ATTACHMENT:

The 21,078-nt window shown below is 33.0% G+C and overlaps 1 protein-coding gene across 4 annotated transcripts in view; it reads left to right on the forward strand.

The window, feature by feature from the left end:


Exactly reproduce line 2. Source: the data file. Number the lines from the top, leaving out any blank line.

The window, feature by feature from the left end: